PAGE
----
We've got a couple of running threads concerning other hobbies/interests; knives, watches, photos etc. I don't know how many of you share my affinity for birding, but we'll see what happens. Ill try to get some pictures up to start this off, but I just can't find my Pileated Woodpecker pics at the moment.
New to my yard this year are a pair of house wrens who have taken to nest in my bird house, which has been empty since I bought the house 3 summers ago. Also new this year to my yard are a pair of bluebirds, and a pair of Orioles. Only the second time I have seen Orioles here in OH. A new pair of Rose-Breasted Grosbeaks have also showed up this spring.
I have a big red-headed woodpecker that I could reset my clocks by if the power ever goes out. 60-90 minutes after sunrise every morning he swoops down and tries to topple my feeder. He's twice as big as the feeder but insists on landing on it tilting it 90 degrees every morning. The mourning doves don't mind cleaning up the mess every afternoon.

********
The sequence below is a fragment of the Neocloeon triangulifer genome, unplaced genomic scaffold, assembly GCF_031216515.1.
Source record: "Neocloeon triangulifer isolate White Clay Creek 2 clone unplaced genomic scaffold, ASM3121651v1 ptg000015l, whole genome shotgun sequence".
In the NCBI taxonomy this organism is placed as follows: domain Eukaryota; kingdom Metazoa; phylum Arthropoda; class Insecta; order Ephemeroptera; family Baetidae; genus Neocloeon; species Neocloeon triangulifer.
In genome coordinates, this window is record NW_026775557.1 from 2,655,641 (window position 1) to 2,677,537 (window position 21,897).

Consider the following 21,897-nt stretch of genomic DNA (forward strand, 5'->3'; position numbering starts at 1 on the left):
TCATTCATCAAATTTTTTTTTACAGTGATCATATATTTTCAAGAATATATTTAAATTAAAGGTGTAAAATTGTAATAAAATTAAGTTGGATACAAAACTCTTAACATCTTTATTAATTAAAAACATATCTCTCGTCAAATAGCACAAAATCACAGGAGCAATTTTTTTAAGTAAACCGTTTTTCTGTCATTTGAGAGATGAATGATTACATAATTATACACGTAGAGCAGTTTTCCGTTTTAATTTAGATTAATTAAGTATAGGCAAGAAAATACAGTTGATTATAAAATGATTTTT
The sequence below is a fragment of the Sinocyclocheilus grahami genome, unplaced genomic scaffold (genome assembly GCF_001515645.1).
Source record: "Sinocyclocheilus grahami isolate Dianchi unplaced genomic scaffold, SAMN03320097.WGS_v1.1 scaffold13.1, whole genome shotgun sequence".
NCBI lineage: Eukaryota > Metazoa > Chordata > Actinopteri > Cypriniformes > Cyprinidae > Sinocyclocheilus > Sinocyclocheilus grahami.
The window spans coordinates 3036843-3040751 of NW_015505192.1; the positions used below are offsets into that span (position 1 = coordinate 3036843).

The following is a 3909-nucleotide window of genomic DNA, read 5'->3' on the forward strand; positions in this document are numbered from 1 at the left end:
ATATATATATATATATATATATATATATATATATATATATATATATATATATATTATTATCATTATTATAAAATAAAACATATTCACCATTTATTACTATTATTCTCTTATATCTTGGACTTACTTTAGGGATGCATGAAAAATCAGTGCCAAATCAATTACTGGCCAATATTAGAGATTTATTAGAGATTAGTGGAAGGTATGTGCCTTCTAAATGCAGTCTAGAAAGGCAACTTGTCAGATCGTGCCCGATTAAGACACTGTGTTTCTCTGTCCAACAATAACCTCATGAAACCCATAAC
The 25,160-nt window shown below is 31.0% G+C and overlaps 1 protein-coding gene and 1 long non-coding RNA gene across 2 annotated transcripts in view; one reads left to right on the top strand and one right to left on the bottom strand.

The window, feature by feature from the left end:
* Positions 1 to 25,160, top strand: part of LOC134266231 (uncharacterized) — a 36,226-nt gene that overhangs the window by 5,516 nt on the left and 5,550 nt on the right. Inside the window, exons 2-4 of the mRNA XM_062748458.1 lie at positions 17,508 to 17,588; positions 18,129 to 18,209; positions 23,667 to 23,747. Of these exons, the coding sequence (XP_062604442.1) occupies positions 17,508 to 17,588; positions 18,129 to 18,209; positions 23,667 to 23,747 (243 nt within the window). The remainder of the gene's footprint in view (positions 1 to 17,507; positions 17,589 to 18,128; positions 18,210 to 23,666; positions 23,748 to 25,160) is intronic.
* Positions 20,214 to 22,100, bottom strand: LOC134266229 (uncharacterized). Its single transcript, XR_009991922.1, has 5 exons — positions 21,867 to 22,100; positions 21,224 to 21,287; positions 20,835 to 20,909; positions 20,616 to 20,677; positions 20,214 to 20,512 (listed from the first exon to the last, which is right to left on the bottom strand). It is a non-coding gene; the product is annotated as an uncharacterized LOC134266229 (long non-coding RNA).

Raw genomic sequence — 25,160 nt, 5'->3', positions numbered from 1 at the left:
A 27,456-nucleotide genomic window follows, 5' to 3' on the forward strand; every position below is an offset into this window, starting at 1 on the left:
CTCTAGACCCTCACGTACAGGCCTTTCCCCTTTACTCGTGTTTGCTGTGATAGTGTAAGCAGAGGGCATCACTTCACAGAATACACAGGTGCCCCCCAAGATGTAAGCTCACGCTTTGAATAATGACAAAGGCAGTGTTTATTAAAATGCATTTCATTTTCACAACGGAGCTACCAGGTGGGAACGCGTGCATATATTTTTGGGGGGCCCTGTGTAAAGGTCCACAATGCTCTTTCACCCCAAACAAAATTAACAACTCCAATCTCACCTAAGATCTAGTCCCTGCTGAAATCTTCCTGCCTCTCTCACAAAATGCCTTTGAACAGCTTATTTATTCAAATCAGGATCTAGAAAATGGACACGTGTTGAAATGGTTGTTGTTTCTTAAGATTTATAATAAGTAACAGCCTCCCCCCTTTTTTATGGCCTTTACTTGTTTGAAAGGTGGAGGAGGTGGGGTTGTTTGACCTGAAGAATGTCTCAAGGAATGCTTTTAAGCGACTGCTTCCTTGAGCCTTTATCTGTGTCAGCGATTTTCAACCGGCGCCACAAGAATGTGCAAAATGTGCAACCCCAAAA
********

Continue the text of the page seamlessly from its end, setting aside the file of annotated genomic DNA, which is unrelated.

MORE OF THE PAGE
A real novice here. Before our RV trip last year we got binoculars and two bird books.
Here's one that I don't understand. There are a number of pairs of "Black Crackles" near my house. The bird book says that they are not found west of Texas. I'm in CA. Those guys have almost as many sounds as a Mocking Bird.
I've got a short story about the Bald Eagles up north in Grayling, and a quick question for a birder to answer.
We saw two big female Bald Eagles while were up to the Ausable last week. The first was a repeat sighting on the north branch near the point they call Dam #4. We were luck enough to see her last april but she was soaring so high that we didn't really get a good glimpse of her. The year, she arrived right on schedule as we pulled up to the end of the dirt road by the stairs. We had barley let ourselves out of the car before she came cruising over the road where we had just passed; not 40 yds away from us and just above the treetops. A local says she nests really close by and he always sees her out about that time of morning.